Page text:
Trends in mortality from chronic obstructive pulmonary disease among adults in the United States
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Trends in mortality from chronic obstructive pulmonary disease among adults in the United States

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      Chronic obstructive pulmonary disease (COPD) imposes a large public health burden internationally and in the United States. The objective of this study was to examine trends in mortality from COPD among US adults from 1968 to 2011.


      Data from the National Vital Statistics System from 1968 to 2011 for adults aged ≥25 years were accessed, and trends in mortality rates were examined with Joinpoint analysis.


      Among all adults, age-adjusted mortality rose from 29.4 per 100,000 population in 1968 to 67.0 per 100,000 population in 1999 and then declined to 63.7 per 100,000 population in 2011 (annual percentage change [APC] 2000–2011: −0.2%, 95% confidence interval [CI]: −0.6, 0.2). The age-adjusted mortality among men peaked in 1999 and then declined (APC 1999–2011: −1.1%, 95% CI: −1.4, −0.7), whereas the age-adjusted mortality rate among women peaked in 2008 and subsequently increased slowly (APC 2000–2011: 0.4%, 95% CI: 0.0, 0.9). Despite a narrowing of the gender gap, mortality rates in men continued to exceed those in women. Evidence of a decline in the APC was noted for African American (1999–2011: −1.5%, 95% CI: −2.1, −1.0) and white men (1999–2011: −0.9%, 95% CI: −1.3, −0.6), adults aged 55–64 years (1989–2011: −1.0%, 95% CI: −1.2, −0.8), and adults aged 65–74 years (1999–2011: −1.2%, 95% CI: −1.6, −0.9).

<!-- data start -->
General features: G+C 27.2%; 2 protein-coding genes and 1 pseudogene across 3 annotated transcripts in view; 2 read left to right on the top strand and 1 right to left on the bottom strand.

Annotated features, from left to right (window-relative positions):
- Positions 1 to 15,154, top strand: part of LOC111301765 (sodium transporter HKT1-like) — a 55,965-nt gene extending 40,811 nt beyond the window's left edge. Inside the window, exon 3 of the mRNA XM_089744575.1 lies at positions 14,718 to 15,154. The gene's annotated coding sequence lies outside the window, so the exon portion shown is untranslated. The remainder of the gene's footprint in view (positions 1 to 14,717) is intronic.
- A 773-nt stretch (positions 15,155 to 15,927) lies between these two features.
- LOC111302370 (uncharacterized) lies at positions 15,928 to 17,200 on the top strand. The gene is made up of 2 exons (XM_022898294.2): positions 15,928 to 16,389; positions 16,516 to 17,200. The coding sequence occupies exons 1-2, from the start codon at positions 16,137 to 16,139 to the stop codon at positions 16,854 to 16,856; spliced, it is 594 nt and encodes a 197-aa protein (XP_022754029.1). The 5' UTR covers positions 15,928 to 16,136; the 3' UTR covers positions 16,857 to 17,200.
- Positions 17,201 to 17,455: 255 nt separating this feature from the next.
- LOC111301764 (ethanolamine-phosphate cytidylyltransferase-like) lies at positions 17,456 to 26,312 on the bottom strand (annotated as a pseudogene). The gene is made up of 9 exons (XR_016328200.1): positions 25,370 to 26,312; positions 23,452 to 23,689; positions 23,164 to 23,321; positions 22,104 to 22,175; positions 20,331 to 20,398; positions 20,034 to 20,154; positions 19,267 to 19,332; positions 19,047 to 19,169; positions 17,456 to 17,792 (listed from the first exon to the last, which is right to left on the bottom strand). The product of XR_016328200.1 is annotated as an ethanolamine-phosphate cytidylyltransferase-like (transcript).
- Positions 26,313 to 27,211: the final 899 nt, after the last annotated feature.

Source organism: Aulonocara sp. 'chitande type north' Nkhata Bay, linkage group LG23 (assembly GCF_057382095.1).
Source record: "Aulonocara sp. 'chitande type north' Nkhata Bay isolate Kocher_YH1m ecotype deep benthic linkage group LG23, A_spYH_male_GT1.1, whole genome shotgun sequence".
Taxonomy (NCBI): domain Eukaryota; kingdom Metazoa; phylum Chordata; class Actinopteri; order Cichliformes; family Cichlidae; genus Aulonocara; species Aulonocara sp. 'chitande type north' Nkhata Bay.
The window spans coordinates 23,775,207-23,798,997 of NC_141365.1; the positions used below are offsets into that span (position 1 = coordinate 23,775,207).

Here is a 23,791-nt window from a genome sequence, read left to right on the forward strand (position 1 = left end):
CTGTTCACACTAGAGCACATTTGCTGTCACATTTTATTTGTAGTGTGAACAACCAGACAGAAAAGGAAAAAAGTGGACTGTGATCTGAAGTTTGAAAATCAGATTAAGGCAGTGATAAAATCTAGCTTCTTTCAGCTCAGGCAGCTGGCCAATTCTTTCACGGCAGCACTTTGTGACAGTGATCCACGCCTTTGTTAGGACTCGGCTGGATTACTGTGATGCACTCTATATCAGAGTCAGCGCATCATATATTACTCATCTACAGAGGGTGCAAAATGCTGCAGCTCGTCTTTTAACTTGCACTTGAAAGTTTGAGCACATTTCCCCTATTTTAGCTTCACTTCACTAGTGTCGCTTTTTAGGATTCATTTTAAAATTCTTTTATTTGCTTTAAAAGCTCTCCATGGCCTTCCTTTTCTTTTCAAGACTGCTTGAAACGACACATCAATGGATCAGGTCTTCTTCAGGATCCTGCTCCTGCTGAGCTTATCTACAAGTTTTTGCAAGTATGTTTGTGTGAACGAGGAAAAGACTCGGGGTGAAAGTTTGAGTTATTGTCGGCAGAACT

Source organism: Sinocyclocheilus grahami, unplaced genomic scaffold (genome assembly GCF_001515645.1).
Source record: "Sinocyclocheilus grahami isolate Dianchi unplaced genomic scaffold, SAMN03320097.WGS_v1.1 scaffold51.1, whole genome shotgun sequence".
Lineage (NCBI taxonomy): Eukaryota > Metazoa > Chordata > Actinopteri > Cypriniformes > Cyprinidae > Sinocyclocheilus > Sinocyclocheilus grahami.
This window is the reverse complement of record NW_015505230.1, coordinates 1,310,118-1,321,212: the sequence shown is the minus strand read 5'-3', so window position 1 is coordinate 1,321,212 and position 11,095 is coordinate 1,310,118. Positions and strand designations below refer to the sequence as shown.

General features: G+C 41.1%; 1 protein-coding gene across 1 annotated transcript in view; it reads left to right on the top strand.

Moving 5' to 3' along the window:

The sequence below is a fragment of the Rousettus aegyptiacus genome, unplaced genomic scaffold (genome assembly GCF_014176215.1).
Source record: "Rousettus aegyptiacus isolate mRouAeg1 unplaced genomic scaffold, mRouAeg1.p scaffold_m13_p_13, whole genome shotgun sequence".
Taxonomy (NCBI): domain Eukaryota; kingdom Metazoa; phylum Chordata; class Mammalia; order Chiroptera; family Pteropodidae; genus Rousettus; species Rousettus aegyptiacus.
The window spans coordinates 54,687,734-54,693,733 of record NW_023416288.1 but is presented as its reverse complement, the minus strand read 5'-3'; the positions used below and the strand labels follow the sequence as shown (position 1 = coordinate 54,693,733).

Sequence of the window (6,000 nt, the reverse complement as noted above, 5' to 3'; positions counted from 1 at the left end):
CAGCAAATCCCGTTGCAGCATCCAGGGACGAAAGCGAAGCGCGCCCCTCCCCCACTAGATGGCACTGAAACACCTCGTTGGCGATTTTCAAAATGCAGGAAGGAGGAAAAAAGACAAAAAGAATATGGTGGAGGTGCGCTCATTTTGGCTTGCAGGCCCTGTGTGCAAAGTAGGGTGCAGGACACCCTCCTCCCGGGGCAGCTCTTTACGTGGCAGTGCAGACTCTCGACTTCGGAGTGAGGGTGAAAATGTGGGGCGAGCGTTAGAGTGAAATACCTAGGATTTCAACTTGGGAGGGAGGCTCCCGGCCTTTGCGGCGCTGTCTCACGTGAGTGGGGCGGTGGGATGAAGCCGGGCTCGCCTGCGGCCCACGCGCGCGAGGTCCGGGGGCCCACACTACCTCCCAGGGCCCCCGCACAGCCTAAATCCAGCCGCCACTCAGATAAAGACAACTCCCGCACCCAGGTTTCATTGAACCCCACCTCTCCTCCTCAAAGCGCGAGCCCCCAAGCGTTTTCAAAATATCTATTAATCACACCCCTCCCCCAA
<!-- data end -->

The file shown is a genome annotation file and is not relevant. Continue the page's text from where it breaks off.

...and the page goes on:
In the United States, the mortality rate from COPD has declined since 1999 in men and some age groups but appears to be still rising in women, albeit at a reduced pace.

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